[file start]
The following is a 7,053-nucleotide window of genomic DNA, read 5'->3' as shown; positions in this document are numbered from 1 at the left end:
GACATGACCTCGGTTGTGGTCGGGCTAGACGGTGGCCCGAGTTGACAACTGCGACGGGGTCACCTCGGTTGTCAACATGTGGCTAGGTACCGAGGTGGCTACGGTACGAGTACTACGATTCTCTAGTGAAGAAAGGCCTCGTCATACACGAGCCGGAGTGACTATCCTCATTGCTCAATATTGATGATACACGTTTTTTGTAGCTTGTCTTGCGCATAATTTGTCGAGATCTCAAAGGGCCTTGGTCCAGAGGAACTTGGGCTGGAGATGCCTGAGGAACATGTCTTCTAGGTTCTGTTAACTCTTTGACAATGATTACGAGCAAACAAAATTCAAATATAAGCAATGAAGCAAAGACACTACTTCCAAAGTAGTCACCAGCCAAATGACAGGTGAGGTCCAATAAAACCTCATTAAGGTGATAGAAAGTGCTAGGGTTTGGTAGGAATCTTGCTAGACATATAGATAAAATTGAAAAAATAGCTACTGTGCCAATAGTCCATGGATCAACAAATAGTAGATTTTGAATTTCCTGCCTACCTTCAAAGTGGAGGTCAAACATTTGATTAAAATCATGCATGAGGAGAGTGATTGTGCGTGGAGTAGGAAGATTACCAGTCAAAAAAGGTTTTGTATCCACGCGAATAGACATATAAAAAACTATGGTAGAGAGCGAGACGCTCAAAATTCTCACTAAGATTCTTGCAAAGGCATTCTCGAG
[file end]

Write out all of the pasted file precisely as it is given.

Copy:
The following is a 7,053-nucleotide window of genomic DNA, read 5'->3' as shown; positions in this document are numbered from 1 at the left end:
GACATGACCTCGGTTGTGGTCGGGCTAGACGGTGGCCCGAGTTGACAACTGCGACGGGGTCACCTCGGTTGTCAACATGTGGCTAGGTACCGAGGTGGCTACGGTACGAGTACTACGATTCTCTAGTGAAGAAAGGCCTCGTCATACACGAGCCGGAGTGACTATCCTCATTGCTCAATATTGATGATACACGTTTTTTGTAGCTTGTCTTGCGCATAATTTGTCGAGATCTCAAAGGGCCTTGGTCCAGAGGAACTTGGGCTGGAGATGCCTGAGGAACATGTCTTCTAGGTTCTGTTAACTCTTTGACAATGATTACGAGCAAACAAAATTCAAATATAAGCAATGAAGCAAAGACACTACTTCCAAAGTAGTCACCAGCCAAATGACAGGTGAGGTCCAATAAAACCTCATTAAGGTGATAGAAAGTGCTAGGGTTTGGTAGGAATCTTGCTAGACATATAGATAAAATTGAAAAAATAGCTACTGTGCCAATAGTCCATGGATCAACAAATAGTAGATTTTGAATTTCCTGCCTACCTTCAAAGTGGAGGTCAAACATTTGATTAAAATCATGCATGAGGAGAGTGATTGTGCGTGGAGTAGGAAGATTACCAGTCAAAAAAGGTTTTGTATCCACGCGAATAGACATATAAAAAACTATGGTAGAGAGCGAGACGCTCAAAATTCTCACTAAGATTCTTGCAAAGGCATTCTCGAG